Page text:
Sometimes called rementia or paradoxical lucidity, these bouts of awareness and other improvements can happen at any time…and often do, especially after positive stimulations such as personalized music, poetry reading, art or social engagement, or in the morning after a good night’s rest. The deeply forgetful person may have a lot to say, or it may be an emotional look or squeeze of the hand. Veterans may stand at attention and sing along when “You’re a Grand Old Flag” is played. These moments are what I call “surprises,” evidence that even though dementia is progressive and incurable, anyone can experience improvements, even if they’re short-lived.

Adopt a dementia support dog. Many deeply forgetful people find intense joy in having an unconditionally loving canine companion. Dogs don’t care if their humans struggle with memory loss—they’re happy to simply sit in a warm lap or be stroked, providing effortless affection and emotional soothing in return. Petting a dog can help calm a deeply forgetful individual on an emotional and physiologic level while providing a rotating roster of potential activities.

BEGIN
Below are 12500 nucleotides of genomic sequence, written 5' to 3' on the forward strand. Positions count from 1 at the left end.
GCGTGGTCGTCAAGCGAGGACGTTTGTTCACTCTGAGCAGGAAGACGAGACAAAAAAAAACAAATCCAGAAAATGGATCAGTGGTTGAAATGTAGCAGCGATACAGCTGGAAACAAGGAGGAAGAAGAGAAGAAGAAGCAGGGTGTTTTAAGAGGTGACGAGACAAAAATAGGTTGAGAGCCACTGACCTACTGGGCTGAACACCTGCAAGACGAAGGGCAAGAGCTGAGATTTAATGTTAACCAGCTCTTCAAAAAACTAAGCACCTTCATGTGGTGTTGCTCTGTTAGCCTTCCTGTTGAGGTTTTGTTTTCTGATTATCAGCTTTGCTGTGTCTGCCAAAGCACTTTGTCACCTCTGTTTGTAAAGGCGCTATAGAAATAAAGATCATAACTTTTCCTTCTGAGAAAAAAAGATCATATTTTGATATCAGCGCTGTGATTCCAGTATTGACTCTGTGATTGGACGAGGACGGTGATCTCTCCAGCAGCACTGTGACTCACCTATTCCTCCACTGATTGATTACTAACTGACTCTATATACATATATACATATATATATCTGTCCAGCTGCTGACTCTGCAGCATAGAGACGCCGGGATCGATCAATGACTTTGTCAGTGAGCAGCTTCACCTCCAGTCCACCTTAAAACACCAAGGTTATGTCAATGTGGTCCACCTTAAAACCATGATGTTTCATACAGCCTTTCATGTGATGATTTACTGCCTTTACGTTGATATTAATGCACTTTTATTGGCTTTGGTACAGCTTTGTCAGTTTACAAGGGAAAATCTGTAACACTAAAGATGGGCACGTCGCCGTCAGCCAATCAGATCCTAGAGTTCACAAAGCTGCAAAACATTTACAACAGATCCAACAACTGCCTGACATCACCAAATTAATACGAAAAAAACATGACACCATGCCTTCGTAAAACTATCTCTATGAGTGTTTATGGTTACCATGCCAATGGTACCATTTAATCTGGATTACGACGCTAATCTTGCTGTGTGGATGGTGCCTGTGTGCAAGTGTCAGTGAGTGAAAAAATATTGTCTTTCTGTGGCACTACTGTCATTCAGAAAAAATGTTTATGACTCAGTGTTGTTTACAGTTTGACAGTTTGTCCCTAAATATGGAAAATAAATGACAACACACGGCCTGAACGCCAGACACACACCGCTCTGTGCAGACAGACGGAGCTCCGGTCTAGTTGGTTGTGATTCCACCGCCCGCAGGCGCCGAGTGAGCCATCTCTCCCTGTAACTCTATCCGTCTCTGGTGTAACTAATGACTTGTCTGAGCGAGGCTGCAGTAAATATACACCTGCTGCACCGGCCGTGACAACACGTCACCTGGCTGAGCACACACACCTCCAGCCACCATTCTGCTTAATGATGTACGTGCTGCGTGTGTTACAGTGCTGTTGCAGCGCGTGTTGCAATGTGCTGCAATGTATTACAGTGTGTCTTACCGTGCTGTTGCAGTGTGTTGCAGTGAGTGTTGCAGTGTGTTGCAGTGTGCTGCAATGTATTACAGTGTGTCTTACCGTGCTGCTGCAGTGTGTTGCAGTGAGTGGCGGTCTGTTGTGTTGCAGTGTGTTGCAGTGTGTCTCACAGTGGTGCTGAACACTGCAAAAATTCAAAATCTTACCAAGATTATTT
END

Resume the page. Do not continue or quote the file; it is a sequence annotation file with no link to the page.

You don’t need a specially trained service dog to reap the benefits, though you can get one. Sometimes called “dementia assistance dogs” or “dementia service dogs,” these animals have undergone training to learn how to help their humans manage daily living, including providing balance support…fetching medication…and maintaining an eating and sleeping routine. You can learn more at 4 Paws for Ability ( But generally speaking, any loving, well-behaved dog can ease loneliness and anxiety and enhance mood. No currently available drug compares with what a dog can offer—for the deeply forgetful and for their caregivers, whose burdens can be somewhat lessened. Work has been done at University of Southern Maine going back two decades on the effects of animal-assisted therapy on agitated behaviors and social interactions of older adults with dementia. And, at UCLA Health, research in ­animal-assisted therapy indicates that even robotic cats and stuffed animals can be beneficial in moderating agitation.